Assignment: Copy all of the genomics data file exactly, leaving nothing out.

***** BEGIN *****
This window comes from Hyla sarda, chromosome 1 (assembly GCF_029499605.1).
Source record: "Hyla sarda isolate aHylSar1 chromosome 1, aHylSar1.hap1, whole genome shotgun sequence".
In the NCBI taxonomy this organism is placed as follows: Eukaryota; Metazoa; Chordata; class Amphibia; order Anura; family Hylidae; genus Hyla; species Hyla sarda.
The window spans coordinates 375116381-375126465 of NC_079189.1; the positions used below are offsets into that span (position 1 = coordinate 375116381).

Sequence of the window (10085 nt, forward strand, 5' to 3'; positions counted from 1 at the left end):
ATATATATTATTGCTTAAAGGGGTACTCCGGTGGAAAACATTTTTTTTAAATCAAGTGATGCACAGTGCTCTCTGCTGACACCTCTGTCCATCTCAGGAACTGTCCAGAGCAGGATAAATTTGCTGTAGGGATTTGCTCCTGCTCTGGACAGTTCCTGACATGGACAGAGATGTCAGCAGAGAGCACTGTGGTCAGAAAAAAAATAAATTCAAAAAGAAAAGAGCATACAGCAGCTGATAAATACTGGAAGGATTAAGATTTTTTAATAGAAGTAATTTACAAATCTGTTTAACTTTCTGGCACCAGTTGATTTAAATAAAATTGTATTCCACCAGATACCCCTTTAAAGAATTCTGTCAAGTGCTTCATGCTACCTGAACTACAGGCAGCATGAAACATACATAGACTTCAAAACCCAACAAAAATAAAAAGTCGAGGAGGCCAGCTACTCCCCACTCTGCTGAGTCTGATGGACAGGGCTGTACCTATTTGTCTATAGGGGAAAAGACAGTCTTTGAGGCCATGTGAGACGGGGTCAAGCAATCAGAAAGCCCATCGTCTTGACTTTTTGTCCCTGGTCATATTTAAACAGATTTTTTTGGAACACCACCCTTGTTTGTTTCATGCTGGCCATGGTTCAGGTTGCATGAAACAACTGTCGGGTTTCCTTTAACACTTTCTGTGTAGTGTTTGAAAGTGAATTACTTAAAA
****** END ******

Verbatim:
This window comes from Hyla sarda, chromosome 1 (assembly GCF_029499605.1).
Source record: "Hyla sarda isolate aHylSar1 chromosome 1, aHylSar1.hap1, whole genome shotgun sequence".
In the NCBI taxonomy this organism is placed as follows: Eukaryota; Metazoa; Chordata; class Amphibia; order Anura; family Hylidae; genus Hyla; species Hyla sarda.
The window spans coordinates 375116381-375126465 of NC_079189.1; the positions used below are offsets into that span (position 1 = coordinate 375116381).

Sequence of the window (10085 nt, forward strand, 5' to 3'; positions counted from 1 at the left end):
ATATATATTATTGCTTAAAGGGGTACTCCGGTGGAAAACATTTTTTTTAAATCAAGTGATGCACAGTGCTCTCTGCTGACACCTCTGTCCATCTCAGGAACTGTCCAGAGCAGGATAAATTTGCTGTAGGGATTTGCTCCTGCTCTGGACAGTTCCTGACATGGACAGAGATGTCAGCAGAGAGCACTGTGGTCAGAAAAAAAATAAATTCAAAAAGAAAAGAGCATACAGCAGCTGATAAATACTGGAAGGATTAAGATTTTTTAATAGAAGTAATTTACAAATCTGTTTAACTTTCTGGCACCAGTTGATTTAAATAAAATTGTATTCCACCAGATACCCCTTTAAAGAATTCTGTCAAGTGCTTCATGCTACCTGAACTACAGGCAGCATGAAACATACATAGACTTCAAAACCCAACAAAAATAAAAAGTCGAGGAGGCCAGCTACTCCCCACTCTGCTGAGTCTGATGGACAGGGCTGTACCTATTTGTCTATAGGGGAAAAGACAGTCTTTGAGGCCATGTGAGACGGGGTCAAGCAATCAGAAAGCCCATCGTCTTGACTTTTTGTCCCTGGTCATATTTAAACAGATTTTTTTGGAACACCACCCTTGTTTGTTTCATGCTGGCCATGGTTCAGGTTGCATGAAACAACTGTCGGGTTTCCTTTAACACTTTCTGTGTAGTGTTTGAAAGTGAATTACTTAAAA